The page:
Tuesday, October 22, 2013

Logline Critique Round Three #11

TITLE: Talassio
GENRE: Adult Historical Fantasy

In 18th century England, Elisabeth and her family have disavowed their supernatural heritage, until the kidnapping of Elisabeth's sister draws them back into the dark society of their people and the vampires they create. Now Elisabeth must journey across Europe to rescue her sister . . . and risk becoming a greater monster than the one she faces.


  1. Nice- tighten to increase your impact.
    ...heritage, until Elisabeth's sister is kidnapped, drawing the family back into...

    I'd read it.

  2. This is great! A little wordy. Would it be possible to cut down on the sentence about "dark society of their people and the vampires they create." Instead use - the dark society, witches, etc. I'm sure you'll think of something better. Good luck!

  3. Sounds fab!
    I'm interested that it's 18th century. I always think of dracula and vampires in the nineteenth century.
    In your first sentence, I'd consider changing 'have disavowed' to 'disavow' just to avoid the passive voice.
    You could also say she risks becoming an 'even greater' monster just for even more punch.
    Intrigued by the title...

    Good luck.

  4. I agree with Kate about changing have disavowed to disavow. I also think that the end of the first sentence could be tightened up. 'dark society and the vampires they create' doesn't really explain anything to me. Vampires, monsters, what type of story is this? Are they real monsters or figurative ones? Sounds like a great story, I just need a few more details to pull me in.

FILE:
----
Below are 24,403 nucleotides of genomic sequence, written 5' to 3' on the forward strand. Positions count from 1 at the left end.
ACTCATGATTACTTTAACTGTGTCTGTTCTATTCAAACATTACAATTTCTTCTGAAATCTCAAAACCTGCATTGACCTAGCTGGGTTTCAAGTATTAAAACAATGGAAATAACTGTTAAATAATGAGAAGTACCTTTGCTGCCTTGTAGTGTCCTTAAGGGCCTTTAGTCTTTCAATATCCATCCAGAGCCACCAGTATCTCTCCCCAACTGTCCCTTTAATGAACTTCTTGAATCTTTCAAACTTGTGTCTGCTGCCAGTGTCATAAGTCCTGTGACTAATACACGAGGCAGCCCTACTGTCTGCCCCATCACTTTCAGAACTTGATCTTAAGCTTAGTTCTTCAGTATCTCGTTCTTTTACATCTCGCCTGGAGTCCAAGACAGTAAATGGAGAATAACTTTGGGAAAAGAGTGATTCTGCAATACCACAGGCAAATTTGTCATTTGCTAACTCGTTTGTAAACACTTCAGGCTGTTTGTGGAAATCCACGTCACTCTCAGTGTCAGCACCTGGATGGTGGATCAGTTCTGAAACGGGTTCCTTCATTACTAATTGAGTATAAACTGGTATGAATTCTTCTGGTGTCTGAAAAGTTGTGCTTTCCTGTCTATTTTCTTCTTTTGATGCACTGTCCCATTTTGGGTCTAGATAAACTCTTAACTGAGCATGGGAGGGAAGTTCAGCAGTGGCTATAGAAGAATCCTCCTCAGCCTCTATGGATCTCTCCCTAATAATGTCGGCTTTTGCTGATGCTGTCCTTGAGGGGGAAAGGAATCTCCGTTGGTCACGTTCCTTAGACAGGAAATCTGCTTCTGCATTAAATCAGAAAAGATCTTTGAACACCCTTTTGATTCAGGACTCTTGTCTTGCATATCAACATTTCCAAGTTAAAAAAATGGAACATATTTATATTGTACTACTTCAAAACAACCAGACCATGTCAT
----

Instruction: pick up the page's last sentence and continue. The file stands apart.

5. This sounds like an interesting story with a nice, Dracula-type feel to it. I believe the logline could be tightened to make it sharper and more grabby. Also, I'd love to know what obstacles she faces in her quest, and what she might do that would turn her into a monster. Something along these lines:

    When Elisabeth's sister is kidnapped, her family is drawn back into the supernatural world they left behind. Now, as Elisabeth journeys across Europe to rescue her sister she faces [something] and [something else]. If she [action], she may become a greater monster than the one she faces.

    I hope that helps. Good luck.

  6. This first line is not inciting a personal goal for Elisabeth (it sounds more like an annoyance for her whole family). One you establish they she needs to rescue her sister, tell us why this will be hard without being vague and make sure the stakes are both clear and balanced. If her sister's life is at stake, risking the possibility of becoming a monster sounds like an easy call. (And by the way, this is the only hinted mention of the monster she has to face and it needs to be way more obvious!)

    Good luck!